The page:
Sitting volleyball was first featured in the Paralympic Games as a demonstration sport, at the 1976 Toronto Games. It was then introduced as a medal sport in Arnhem during 1980. The sport first originated in the Netherlands during the 1950s, it was a combination of volleyball and the German Sitzball sport. Initially, standing volleyball was included in the Paralympic program. However, it was discontinued in the 2000 games.
Athletes with any physical impairment can compete in sitting volleyball, and there are both men’s and women’s events. The aim of the game is to hit the ball over the net, and land it in the opponent’s court, without them returning it successfully. Each team can use up to three passes for an attack, then they must hit the ball over the net. To win a set, a team must score 25 points, but they must win by two clear points. It is a best of 5 format, if the contest goes to game 5, then to win, a team must score 15 points, with a 2 point lead.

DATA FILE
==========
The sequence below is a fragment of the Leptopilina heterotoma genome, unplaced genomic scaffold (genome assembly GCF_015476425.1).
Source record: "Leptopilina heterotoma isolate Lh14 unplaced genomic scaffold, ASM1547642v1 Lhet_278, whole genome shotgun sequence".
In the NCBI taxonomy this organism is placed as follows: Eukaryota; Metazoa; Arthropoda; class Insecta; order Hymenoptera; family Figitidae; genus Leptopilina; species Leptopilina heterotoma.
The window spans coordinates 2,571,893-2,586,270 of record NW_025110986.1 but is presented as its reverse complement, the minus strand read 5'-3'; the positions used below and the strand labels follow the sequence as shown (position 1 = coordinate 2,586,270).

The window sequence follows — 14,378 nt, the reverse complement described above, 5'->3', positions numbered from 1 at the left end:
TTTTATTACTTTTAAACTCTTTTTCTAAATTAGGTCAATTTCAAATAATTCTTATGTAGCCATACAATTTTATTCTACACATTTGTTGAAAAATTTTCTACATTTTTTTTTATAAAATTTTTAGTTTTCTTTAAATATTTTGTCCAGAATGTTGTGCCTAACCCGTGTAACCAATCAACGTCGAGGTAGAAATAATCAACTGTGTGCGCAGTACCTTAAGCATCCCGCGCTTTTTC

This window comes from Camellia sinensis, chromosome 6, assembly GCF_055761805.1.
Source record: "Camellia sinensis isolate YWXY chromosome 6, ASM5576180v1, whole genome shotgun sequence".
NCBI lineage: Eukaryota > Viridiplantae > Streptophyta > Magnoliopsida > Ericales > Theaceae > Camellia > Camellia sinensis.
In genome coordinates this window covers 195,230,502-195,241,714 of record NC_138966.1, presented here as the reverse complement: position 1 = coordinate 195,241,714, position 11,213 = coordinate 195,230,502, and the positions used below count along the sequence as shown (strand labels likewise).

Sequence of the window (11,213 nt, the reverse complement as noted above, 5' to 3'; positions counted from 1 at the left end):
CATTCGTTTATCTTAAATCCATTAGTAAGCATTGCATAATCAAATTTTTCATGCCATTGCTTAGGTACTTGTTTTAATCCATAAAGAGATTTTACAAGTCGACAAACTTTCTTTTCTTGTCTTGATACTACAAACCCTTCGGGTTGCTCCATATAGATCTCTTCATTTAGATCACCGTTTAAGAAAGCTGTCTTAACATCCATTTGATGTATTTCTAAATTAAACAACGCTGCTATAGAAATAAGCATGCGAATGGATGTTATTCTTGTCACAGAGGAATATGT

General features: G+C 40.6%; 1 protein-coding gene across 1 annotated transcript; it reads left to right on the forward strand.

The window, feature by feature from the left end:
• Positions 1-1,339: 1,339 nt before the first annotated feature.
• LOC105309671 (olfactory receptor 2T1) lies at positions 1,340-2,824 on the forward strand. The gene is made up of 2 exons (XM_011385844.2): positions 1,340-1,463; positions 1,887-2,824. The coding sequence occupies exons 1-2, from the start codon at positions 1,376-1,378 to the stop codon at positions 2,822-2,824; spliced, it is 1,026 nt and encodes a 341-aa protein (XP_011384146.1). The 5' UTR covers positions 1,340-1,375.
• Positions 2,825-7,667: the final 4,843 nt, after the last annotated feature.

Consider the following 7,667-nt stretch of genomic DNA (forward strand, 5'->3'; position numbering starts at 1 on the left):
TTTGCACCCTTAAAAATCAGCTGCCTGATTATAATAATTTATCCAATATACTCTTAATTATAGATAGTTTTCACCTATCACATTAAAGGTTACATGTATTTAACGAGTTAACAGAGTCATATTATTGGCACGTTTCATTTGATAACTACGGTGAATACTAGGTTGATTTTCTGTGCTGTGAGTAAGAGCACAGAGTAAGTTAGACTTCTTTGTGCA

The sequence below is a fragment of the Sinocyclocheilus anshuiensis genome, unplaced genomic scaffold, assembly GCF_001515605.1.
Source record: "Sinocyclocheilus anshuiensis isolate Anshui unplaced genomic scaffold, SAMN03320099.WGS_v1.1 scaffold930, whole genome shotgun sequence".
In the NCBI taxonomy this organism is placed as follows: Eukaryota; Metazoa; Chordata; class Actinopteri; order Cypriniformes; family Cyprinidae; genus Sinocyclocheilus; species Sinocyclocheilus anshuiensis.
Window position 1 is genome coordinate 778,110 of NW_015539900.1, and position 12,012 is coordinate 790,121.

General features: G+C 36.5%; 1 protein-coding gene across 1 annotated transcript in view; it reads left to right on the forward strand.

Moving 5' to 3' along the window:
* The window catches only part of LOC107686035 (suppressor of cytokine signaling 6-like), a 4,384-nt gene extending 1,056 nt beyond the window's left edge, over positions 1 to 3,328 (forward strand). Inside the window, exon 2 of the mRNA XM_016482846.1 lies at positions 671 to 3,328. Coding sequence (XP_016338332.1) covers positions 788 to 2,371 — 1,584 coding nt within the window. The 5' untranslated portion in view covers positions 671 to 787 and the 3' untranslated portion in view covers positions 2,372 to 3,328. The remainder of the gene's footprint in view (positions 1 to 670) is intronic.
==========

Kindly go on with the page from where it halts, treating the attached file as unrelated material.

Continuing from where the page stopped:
In comparison to the court and net used for regular indoor volleyball, the Paralympic Games has scaled down these factors. Using a 10m by 6m court, and a lower net. As you would expect, this results in a faster gameplay for the Paralympic sport. Another difference from the Olympic volleyball rules, is that you are able to block an opponent’s serve.
Each team can have six players on the court at one time, with five athletes in reserve. A defensive specialist can feature in the team as one of the six, who wears a different coloured shirt, to help the team’s performance.
Surprisingly enough, even though the sport is sitting volleyball, not all athletes who compete are unable to stand. You may often see players stand up to celebrate. To be eligible to play, an athlete must not be able to compete in the Olympics due to an impairment, they do not necessarily have to be disabled in their lower body.
- List of sports at the Paralympics
- Volleyball at the Olympics
- List of Sports for Athletes with Disabilities
- Demonstration Paralympic Sports
- More about Sitting Volleyball and Seatball (Sitzball)
- main Paralympics page